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What is Lung Scarring?

Nicole Madison
By
Updated Mar 03, 2024
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Most people are familiar with scars that form on the skin and may be surprised to learn that scars form on lung tissue as well. Lung scarring is a condition in which lung tissue becomes damaged and scar tissue forms. Sometimes lung scars are small and do not represent a serious problem. In fact, a person may have small or isolated lung scars without even knowing it. On the other hand, large scars or scarring that is spread over a large area of lung tissue can cause breathing difficulties, shortness of breath, and coughing, which may make it hard for a person to do physical activity, such as exercise.

There are many conditions that may lead to lung scarring. Among the most common are pneumonia and cystic fibrosis, which is an inherited lung disease. A person may also develop scarring in relation to conditions such as tuberculosis and asbestosis, a disease caused by asbestos inhalation. In some cases, a person may develop lung scars because of damage that develops in relation to chronic asthma or cancer.

While coughing, shortness of breath, and breathing difficulties are among the most common symptoms of lung scarring, there are other symptoms a person may develop. For example, an individual with lungs scars may develop fever and chills, especially if he has an active infection, or he may have night sweats. Unexplained weight loss and decreased energy can be symptoms of scarring as well, especially when they are accompanied by other symptoms of lung damage.

Lung scarring can be difficult to treat, as scars are usually permanent. When scarring is extensive or progressive, doctors may prescribe medications that help to slow tissue damage, improve lung function, and help the patient to stay comfortable. For example, anti-inflammatory medication may be used to help reduce inflammation, or immune suppressing drugs may be used to slow scarring that is related to immune system function.

In some cases, doctors may recommend therapies, instead of or in addition to medication, that may help to slow the progression of lung scarring or help the patient experience a better quality of life. They may include oxygen therapy, which involves giving the patient oxygen treatment, or pulmonary rehabilitation, which involves the use of breathing exercises, nutritional counseling, physical conditioning, and sometimes even stress management techniques. Sometimes lifestyle changes help as well, such as quitting smoking, getting enough sleep, and exercising moderately. In very severe cases, however, medication and therapies may not work, and a patient may need a lung transplant.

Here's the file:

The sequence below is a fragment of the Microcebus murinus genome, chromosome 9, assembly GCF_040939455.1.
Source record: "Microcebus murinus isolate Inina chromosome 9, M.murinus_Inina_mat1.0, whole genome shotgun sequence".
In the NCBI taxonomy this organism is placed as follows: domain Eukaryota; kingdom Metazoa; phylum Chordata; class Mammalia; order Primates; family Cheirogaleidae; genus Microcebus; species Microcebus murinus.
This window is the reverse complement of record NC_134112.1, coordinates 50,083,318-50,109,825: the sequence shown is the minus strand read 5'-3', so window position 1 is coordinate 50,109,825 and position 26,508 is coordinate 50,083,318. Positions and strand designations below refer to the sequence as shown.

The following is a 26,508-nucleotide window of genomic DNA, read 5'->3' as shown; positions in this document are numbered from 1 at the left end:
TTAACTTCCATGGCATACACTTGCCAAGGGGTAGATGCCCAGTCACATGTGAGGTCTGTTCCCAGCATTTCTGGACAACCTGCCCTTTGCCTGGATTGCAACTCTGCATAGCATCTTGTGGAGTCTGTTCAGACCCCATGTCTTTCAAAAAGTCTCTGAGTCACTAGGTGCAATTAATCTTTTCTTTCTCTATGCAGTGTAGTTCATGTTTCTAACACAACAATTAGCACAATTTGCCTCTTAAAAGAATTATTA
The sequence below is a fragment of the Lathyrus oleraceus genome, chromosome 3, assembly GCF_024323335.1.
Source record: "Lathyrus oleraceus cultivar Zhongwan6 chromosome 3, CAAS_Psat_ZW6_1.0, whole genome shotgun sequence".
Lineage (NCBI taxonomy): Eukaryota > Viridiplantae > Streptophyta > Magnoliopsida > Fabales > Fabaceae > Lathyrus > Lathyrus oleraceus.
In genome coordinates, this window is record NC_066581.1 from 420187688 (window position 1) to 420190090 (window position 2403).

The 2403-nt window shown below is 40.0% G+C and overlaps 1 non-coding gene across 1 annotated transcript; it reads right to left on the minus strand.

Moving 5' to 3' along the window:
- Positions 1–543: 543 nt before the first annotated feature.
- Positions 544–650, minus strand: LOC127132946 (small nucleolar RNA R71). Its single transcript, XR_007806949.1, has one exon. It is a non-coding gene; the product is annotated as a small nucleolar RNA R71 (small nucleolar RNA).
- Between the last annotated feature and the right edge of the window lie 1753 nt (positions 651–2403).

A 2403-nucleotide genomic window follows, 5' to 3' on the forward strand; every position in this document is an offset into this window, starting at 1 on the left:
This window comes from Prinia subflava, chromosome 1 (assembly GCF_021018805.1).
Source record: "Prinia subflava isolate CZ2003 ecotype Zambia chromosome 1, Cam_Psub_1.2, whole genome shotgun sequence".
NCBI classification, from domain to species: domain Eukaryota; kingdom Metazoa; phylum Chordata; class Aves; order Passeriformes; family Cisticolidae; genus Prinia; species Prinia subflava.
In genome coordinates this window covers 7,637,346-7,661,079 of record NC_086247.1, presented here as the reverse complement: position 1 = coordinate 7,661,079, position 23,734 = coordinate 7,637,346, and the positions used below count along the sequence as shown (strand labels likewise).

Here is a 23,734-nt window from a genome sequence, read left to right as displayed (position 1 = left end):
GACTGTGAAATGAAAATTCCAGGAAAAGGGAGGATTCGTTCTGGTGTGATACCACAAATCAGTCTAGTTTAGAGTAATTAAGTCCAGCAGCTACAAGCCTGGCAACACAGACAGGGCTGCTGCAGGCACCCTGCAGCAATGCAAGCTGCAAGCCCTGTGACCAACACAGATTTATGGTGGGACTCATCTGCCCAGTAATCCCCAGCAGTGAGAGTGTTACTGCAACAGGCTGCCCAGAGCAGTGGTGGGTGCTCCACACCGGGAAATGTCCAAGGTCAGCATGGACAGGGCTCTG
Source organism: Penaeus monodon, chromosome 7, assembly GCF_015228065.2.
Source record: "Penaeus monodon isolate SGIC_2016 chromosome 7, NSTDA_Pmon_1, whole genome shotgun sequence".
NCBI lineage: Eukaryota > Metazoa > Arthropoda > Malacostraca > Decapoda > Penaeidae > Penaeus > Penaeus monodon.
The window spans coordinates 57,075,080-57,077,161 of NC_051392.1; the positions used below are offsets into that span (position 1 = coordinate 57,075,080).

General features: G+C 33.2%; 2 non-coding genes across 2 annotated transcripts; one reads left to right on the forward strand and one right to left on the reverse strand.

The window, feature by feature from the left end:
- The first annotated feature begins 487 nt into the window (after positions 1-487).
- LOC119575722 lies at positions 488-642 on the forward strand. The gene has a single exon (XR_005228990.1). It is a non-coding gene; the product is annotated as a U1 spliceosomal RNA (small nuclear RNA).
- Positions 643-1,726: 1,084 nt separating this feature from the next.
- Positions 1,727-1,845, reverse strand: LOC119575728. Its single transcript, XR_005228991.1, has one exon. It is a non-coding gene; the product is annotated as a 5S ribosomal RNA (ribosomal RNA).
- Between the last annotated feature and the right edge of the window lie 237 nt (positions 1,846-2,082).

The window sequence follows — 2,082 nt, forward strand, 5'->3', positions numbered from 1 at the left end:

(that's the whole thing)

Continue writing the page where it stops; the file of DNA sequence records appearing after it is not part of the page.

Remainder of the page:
The Health Board is dedicated to providing accurate and trustworthy information. We carefully select reputable sources and employ a rigorous fact-checking process to maintain the highest standards. To learn more about our commitment to accuracy, read our editorial process.
Nicole Madison
By Nicole Madison
Nicole Madison's love for learning inspires her work as a The Health Board writer, where she focuses on topics like homeschooling, parenting, health, science, and business. Her passion for knowledge is evident in the well-researched and informative articles she authors. As a mother of four, Nicole balances work with quality family time activities such as reading, camping, and beach trips.
Discussion Comments
By anon1004486 — On Feb 22, 2021

I have lung scarring, according to thedoctor. I then go to another pulmonologist and she says I have COPD and asthma, when I have never had any episode of asthma much less an asthma attack. So I have no idea what I have from these numbskulls!

By pleonasm — On Aug 23, 2011

Cystic fibrosis is such a terrible disease, especially since it effects such young children and gives them scarring on the lungs.

I read a book about a girl who suffered from cystic fibrosis when I was a kid that affected me very much. I think especially because she died at the end.

I think today they might have extended her life with a lung transplant when the scarring was too much, but back then they didn't have that option.

I could never bring myself to read the book again, because I was so sad over it.

I hope one day they manage to find a cure for this terrible disease.

By bythewell — On Aug 23, 2011

I read a true story once about a man who the doctors thought must have somehow developed lung scarring. They couldn't figure out why he kept coughing so much, and producing so much phlegm even though he wasn't sick. And he showed other symptoms of lung scarring as well, like trouble breathing and so forth.

He hadn't had pneumonia or anything, so they thought maybe he had breathed in some asbestos or something like that.

He was terrified that it would turn out to be lung cancer or something.

In the end they did an exploratory surgery and it turned out to be a piece of food that he had sucked into his lungs!

Nicole Madison
Nicole Madison
Nicole Madison's love for learning inspires her work as a The Health Board writer, where she focuses on topics like...
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